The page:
Thursday, March 07, 2013


Without too much thought, what are three or four important characteristics of a book you have recently enjoyed. This list applies to this book but also to many of the books I enjoy most.

I am going to talk about THE BLACKHOUSE by Peter May. I am taking for granted that the writing is great first of all.I can never finish a book that doesn't have pretty good if not great writing.

One-Great atmosphere-it is set in the Outer Hebrides in the north of Scotland. We learn a lot about the topography of this area-it is almost a character in the book.

Two- characters that seem to have both good and bad traits. Nothing is black and white. The main character is especially compelling. But many others are too.

Three-the violence is never pasted on top. It is never gratuitous. It is not filler. It is organic and arises from character and circumstance.

Four-Secrets from the past affect the presence. I love backstory. I could read a book that is all back story in fact.

What about you? Tell me some of the best traits of a recently enjoyed book. 


Ron Scheer said...

Book: Oakley Hall's WARLOCK. This is a western, not a horror novel. I liked the total immersion in another time and place, the love of perfectly ordinary men and women trying to rise above their circumstances, the levels of irony, the sharp dialogue.

pattinase (abbott) said...

I want to read that book! Thanks!

Charles Gramlich said...

Sounds good. I'm interested in your interpretation of violence that is "pasted on top." Perhaps some day you'll do a post about that?

George said...

Charlie LeDuff's DETROIT: AN AMERICAN AUTOPSY features a quirky reporter (LeDuff) and dozens of unique characters. At times, I thought I was reading Hunter Thompson.

Anonymous said...

I've never read May but he does sound interesting.

Andrea Camilleri, THE AGE OF DOUBT. This is the 14th book in his Sicilian-set Insp. Salvo Montalbano series.

1. The characters are old friends, especially the aging gourmand Montalbano, plus his team, his adversaries (the Commissioner) and several newcomers.

2. The setting of Vigata (based on Camilleri's home town of Porte Empedocle) and the surrounding area in Sicily is exotic yet - by now - familiar to the reader.

3. As always there is an intriguing mystery for the irascible but clever Salvo to solve, and this one even uses a Simenon book as one of his clues.

Start from the first book and see if you like them. If you do you'll gobble the whole series down like candy.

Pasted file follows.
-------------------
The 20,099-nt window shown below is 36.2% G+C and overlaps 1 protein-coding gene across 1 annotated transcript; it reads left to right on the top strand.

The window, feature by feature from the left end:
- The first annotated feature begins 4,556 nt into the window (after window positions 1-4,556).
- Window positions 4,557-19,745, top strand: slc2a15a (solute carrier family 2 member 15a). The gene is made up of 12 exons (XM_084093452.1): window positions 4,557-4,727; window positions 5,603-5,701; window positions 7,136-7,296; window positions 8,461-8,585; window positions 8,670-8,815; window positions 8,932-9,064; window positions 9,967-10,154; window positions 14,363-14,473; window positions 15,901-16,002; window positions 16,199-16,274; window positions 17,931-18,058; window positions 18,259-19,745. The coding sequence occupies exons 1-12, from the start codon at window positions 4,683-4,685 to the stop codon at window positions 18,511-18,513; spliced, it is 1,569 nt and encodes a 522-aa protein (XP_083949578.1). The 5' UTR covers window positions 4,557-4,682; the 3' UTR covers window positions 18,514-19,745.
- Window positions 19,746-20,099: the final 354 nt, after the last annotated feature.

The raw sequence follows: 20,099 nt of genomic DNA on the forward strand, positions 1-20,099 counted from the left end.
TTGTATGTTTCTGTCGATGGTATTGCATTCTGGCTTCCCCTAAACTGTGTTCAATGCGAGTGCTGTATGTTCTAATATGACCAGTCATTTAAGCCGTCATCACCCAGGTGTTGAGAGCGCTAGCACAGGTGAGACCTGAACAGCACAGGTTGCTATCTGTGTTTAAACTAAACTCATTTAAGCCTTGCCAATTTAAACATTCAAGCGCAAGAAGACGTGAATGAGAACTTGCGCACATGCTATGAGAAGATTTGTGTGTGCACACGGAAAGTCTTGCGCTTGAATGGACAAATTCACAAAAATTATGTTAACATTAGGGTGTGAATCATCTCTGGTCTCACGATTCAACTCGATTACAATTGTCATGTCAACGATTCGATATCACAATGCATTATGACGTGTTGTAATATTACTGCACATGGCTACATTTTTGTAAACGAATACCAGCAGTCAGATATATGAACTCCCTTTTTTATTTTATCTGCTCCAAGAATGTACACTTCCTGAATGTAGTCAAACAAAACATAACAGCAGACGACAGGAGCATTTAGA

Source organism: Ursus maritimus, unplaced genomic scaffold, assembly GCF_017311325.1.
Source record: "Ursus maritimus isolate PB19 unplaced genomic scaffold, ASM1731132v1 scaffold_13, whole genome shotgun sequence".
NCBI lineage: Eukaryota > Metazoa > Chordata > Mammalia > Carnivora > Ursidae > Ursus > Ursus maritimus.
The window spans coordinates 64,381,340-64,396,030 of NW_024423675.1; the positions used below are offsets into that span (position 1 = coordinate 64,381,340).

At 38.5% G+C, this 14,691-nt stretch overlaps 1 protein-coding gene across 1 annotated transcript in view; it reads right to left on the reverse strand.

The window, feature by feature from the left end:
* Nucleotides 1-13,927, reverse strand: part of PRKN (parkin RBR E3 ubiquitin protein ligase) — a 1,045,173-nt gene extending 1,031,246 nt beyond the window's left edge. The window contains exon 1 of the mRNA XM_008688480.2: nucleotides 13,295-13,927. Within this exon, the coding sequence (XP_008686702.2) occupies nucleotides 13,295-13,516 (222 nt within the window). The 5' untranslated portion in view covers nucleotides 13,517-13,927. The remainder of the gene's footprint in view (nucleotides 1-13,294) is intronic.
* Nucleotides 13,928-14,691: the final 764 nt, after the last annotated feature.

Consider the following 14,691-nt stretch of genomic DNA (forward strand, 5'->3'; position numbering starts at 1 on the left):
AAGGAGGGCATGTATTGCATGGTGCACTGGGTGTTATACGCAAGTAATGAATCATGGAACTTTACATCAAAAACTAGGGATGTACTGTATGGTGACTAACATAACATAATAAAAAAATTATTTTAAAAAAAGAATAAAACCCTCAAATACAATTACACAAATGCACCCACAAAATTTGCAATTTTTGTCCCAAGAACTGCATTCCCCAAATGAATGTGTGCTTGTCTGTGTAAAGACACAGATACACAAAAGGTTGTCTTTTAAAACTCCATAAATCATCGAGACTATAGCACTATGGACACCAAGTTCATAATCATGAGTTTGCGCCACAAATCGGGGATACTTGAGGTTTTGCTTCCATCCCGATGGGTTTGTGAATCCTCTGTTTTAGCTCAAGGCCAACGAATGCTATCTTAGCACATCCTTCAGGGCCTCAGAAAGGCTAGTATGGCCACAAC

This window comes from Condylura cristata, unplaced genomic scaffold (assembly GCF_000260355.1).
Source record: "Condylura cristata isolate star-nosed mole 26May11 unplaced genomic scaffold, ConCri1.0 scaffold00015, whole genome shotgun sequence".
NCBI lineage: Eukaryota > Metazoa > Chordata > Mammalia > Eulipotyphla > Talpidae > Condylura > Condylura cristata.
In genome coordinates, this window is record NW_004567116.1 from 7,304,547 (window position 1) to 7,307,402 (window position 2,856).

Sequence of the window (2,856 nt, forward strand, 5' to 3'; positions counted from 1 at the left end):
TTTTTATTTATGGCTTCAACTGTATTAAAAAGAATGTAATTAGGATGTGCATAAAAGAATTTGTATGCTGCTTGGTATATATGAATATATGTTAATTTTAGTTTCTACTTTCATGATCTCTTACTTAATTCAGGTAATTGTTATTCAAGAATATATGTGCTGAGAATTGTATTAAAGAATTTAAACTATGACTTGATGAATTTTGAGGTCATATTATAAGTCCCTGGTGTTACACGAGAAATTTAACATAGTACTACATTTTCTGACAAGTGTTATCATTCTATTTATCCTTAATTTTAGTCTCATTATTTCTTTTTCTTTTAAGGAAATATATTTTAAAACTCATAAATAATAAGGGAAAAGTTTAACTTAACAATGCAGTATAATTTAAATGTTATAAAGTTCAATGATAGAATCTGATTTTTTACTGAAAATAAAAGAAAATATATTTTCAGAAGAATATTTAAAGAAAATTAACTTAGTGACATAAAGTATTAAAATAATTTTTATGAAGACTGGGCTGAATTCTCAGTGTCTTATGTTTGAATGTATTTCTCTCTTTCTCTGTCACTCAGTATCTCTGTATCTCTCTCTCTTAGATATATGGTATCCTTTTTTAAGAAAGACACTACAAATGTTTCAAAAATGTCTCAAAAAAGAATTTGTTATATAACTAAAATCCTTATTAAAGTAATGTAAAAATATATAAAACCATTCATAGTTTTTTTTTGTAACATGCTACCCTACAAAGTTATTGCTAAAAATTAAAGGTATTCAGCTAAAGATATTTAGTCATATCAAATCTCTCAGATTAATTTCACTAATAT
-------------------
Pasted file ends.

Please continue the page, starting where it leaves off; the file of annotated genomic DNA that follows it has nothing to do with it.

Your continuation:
Jeff M.

Anonymous said...

(Still having a problem commenting under my name--possibly something to do with updating my phone?)

I recently finished Tana French's Broken Harbor. Although not as good as The Likeness (my favorite of her books), it still fulfilled my requirements for an entertaining read. To wit--

1. Police procedures that feel authentic (even if not completely accurate in the "real world").

2. Intelligent characters with believable motivations.

3. Exposure to a subject I know little or nothing about--in this case, the Irish economic miracle and what happened when it all came tumbling down.

4. The slowly-revealed secret from the past that has a bearing on present action.

All-in-all, a good book.


pattinase (abbott) said...

I liked the one Camilleri I read. And I also liked French's first book but not THE LIKENESS. I could never get past the idea that intimate friends wouldn't know she was an imposter. Funny how a detail like that can ruin a book if you let it. I have her third on my shelf.

Anonymous said...

Re The Likeness: I think it goes back to making something plausible (feeling authentic while not necessarily accurate). I agree that it would be highly unlikely in the real world for an imposter to pass herself off as someone else--especially to close friends--but I think French did a good job of making it seem possible, so I had no trouble suspending disbelief.


Anonymous said...

Without having read the book in question (THE LIKENESS) Patti's comment struck a chord with me. I have always found that a plot twist I cannot accept, no matter how I feel about the book, movie or television show in question.

Example? ALIAS. We're supposed to believe Sydney's best friend and roommate is replaced with a doppelganger (don't ask how) and she never notices. Yes, the woman looks exactly like the friend but SHE DOESN'T KNOW ANYTHING. Not what they've done together, favorite movies or restaurants, catch phrases, you name it - anything.

There was a Christmas special episode of the very good British crime show JONATHAN CREEK where (POSSIBLE SPOILER) an identical twin took her dead sister's place and you were supposed to accept that her husband and daughter didn't have a clue.

Sorry, cannot accept it. Can you picture a situation where your spouse was replaced by a double and you wouldn't know?

Jeff M.

Anonymous said...

Well, if the double we're George Clooney, I might not let on that I knew the difference!


Bernadette said...

Book: Arnaldur Indridason's BLACK SKIES


1. main character is NOT a misunderstood genius or loner alcoholic or any of the other well-worn tropes for a lead detective - he's just a guy who's doing a job - but he's still compelling

2. There's some small p politics / social commentary - about Iceland's role in the global financial meltdown - but it's part of the story and not a lecture - I like being informed just enough by my fiction to want to go and read some non fiction or do some other kind of research

3. The plot surprised me. More than once. I read A LOT of crime fiction and simply don't get surprised all that much any more (which is OK as there are other things to keep me reading) but when I am I really enjoy it

pattinase (abbott) said...

I have read at least three of his books, Bernadette, and liked all of them. This looks especially promising. I love reading about Iceland. And I bet you would like THE BLACK HOUSE.